Reverse Engineer

Posted on in Web

A backend engineer is normally provided with a set of functional requirements or acceptance criteria for a feature: “it must do X, Y & Z”. A project may even have a handful of non-functional principles to guide the approach: “security even over performance”.

But as frontend engineers we have an additional and unique aspect to our job: reverse engineering. We have to decipher a wealth of information from static design comps before we can write a single line of good frontend code.

It’s a step of visual pattern matching. We have to look at a design as a whole, tease out the common threads that can be encapsulated into shared styles, and discount those that should be kept separate.

In our heads, we follow the journey that a component takes through the provided designed viewports, deciding the most semantic & maintainable markup to fit the bill. We spot the semantic similarities, not just the aesthetic ones, and build headless or themeable chunks to be re-used across a project.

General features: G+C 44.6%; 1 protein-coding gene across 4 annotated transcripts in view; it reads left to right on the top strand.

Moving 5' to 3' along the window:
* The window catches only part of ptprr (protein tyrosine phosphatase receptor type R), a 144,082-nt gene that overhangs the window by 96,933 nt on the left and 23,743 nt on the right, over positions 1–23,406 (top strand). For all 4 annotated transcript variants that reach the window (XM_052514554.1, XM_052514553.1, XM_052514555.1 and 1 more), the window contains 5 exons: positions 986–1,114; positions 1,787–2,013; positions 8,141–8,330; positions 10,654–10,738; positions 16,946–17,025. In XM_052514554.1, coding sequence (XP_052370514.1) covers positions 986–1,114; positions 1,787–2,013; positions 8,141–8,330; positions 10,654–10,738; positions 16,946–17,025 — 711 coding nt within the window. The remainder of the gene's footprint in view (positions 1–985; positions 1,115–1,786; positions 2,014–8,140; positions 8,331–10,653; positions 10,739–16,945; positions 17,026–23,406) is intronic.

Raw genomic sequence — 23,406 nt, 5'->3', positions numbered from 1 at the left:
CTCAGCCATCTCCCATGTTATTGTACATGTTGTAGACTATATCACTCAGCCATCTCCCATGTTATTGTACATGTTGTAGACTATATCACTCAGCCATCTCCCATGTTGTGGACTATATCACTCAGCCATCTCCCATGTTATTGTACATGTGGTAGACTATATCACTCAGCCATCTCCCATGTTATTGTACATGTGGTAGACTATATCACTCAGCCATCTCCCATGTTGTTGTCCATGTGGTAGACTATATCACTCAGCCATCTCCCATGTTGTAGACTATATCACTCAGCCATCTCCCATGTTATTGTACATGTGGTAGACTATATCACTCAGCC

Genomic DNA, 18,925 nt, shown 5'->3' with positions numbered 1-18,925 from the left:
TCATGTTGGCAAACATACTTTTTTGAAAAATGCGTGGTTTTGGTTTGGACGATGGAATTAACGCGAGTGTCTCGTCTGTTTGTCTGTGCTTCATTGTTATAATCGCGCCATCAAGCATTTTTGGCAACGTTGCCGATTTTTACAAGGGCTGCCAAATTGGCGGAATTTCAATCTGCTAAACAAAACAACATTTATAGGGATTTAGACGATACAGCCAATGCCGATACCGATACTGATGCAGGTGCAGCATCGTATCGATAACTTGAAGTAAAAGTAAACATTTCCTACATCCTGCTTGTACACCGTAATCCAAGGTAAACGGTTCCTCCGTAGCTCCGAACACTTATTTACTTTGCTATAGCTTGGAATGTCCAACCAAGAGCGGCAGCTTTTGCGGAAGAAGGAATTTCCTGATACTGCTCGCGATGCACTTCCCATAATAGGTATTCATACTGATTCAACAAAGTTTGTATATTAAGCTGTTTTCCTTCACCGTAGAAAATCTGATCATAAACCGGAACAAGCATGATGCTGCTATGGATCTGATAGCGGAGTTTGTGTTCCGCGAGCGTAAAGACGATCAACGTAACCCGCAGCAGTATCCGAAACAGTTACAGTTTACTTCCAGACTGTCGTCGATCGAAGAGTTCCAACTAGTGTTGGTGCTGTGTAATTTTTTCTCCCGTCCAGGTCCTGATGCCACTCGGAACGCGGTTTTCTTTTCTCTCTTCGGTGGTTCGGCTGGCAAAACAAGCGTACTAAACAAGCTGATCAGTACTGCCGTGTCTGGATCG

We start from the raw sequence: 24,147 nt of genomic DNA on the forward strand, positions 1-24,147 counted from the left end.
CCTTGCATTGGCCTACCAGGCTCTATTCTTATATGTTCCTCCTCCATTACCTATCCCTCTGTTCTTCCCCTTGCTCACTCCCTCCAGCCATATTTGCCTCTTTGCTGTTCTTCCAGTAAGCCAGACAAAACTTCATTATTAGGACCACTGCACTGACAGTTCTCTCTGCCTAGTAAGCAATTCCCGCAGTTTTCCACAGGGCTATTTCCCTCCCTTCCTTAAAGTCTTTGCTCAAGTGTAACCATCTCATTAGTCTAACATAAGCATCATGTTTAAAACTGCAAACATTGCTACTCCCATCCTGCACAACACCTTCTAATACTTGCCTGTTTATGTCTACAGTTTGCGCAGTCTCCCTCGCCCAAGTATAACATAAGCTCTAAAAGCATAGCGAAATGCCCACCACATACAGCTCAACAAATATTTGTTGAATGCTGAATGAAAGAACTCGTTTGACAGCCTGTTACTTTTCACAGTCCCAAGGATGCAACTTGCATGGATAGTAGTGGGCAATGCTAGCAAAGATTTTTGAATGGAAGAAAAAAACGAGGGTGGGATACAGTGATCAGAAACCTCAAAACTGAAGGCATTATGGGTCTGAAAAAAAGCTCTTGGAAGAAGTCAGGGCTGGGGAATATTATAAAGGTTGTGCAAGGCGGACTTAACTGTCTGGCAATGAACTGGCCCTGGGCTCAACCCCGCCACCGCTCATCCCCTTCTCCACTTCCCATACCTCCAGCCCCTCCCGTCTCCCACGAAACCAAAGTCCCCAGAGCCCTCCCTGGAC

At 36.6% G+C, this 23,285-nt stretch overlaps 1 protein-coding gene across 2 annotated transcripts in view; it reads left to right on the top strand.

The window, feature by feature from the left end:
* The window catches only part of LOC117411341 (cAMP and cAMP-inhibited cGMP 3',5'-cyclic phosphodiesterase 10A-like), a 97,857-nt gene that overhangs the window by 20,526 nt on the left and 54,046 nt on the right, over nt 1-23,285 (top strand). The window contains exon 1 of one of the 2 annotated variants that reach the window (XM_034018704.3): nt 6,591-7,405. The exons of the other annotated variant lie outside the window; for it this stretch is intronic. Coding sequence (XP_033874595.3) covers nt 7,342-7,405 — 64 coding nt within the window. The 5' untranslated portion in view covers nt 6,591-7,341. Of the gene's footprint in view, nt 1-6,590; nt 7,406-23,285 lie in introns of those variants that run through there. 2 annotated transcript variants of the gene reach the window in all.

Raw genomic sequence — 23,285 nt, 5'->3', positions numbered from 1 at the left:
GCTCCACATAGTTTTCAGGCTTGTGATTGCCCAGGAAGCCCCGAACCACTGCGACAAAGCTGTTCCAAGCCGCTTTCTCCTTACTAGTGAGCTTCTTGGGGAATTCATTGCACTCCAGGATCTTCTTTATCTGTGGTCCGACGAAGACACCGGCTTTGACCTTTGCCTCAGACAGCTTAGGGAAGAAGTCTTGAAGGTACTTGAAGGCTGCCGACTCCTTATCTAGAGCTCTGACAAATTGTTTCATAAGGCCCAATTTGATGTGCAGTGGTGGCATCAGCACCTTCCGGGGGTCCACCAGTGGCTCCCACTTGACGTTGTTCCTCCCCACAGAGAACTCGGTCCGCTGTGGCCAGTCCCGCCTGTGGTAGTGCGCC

It comes down to maintainability and performance. Shared styles make refactoring simpler, and mean we send less code down the wire. It’s why we don’t just copy CSS directly out of Figma Dev Mode and whack it in the browser, there’s more nuance to it than that. Frontend development isn’t a copy/paste job from design tool to browser; it’s a step of translation.

Posted on in Web